June 10 - After grave difficulties in rehearsal, Tristan und Isolde premiered at the National Theatre in Munich. The conductor of this premiere was Hans von Bülow, whose wife Cosima had given birth in April that year to a daughter, named Isolde, the child not of von Bülow but of Wagner. Cosima was 24 years younger than Wagner and was herself illegitimate, the daughter of the Countess Marie d'Agoult who had left her husband for Franz Liszt. Liszt disapproved of his daughter seeing Wagner, though the two men were friends. The indiscreet affair scandalized Munich, and to make matters worse, Wagner fell into disfavour amongst members of the court, who were suspicious of his influence on the king

§Great Britain

July - The Christian Mission, later renamed the Salvation Army, is founded in Whitechapel, London by William and Catherine Booth.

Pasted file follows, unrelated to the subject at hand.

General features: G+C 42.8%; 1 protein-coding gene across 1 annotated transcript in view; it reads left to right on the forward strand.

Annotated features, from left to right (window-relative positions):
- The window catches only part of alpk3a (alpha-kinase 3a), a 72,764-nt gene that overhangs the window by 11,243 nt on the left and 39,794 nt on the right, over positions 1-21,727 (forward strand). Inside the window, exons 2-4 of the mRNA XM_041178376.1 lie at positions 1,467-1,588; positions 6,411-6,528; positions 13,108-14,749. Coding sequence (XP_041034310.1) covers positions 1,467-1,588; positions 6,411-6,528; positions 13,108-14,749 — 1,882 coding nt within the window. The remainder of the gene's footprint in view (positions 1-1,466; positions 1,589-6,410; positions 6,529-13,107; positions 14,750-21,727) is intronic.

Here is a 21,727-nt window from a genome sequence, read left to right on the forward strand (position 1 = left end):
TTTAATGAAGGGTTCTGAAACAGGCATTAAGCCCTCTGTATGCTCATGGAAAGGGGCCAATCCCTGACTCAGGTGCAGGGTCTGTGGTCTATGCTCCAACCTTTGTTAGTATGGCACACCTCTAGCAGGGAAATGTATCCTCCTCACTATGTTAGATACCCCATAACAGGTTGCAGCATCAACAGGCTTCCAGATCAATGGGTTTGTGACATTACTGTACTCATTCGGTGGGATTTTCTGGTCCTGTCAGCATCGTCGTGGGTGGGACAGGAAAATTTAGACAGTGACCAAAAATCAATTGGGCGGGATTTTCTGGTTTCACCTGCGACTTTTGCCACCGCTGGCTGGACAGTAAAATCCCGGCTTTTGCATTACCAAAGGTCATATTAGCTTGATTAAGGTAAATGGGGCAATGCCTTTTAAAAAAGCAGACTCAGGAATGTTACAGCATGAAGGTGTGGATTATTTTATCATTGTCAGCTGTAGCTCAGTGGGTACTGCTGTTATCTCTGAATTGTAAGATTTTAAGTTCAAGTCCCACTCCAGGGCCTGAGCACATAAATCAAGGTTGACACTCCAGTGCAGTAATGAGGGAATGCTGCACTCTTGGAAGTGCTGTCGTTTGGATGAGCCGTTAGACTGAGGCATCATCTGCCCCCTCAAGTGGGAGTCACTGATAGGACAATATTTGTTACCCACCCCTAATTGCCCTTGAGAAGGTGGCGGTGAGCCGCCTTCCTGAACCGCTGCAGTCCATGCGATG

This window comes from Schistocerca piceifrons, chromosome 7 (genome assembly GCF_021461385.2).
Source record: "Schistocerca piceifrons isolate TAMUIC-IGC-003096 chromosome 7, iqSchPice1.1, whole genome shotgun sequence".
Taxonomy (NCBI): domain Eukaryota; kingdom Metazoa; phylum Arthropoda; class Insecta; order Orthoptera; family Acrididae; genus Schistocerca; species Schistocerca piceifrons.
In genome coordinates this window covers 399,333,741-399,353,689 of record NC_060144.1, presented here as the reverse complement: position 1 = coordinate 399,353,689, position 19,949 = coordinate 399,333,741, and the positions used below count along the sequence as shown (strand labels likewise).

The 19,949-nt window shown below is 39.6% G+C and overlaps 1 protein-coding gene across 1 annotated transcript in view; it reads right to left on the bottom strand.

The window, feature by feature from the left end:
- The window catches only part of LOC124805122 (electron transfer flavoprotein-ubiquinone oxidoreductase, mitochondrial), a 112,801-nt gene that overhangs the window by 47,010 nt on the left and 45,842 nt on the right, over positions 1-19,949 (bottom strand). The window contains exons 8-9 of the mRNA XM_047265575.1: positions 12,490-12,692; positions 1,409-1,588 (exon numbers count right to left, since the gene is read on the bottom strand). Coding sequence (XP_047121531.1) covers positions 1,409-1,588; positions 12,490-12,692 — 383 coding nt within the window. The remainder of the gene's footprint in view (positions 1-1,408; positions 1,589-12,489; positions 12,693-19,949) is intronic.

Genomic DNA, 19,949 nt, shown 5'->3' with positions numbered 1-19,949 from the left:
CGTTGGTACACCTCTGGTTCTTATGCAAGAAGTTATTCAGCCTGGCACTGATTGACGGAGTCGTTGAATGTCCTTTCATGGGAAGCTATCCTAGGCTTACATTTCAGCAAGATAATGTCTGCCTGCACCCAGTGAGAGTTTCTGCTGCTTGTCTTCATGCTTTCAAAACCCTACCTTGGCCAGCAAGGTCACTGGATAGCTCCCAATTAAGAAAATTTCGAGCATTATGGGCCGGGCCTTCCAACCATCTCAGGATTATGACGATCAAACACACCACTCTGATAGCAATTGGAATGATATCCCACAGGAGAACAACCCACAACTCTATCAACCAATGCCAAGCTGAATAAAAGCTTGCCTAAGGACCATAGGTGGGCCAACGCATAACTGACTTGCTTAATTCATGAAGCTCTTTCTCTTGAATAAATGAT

July 5 - The first speed limit is introduced in Britain: 2 mph in town and 4 mph in the country.


July 14 - The summit of the Matterhorn in the Alps is reached for the first time; 4 of the party of 7 die in a fall during the descent.


August 25 - The Shergotty meteorite Mars meteorite falls in Sherghati, Gaya, Bihar, India.

§North America


During the elections of 1864, fewer than 2,000 black Jamaicans were eligible to vote out of a total population of over 436,000, despite outnumbering whites by a ratio of 32:1. A two-year drought preceding 1865 made economic conditions still worse for the population of former slaves and their descendants, and rumors began circulating that white planters intended to restore slavery.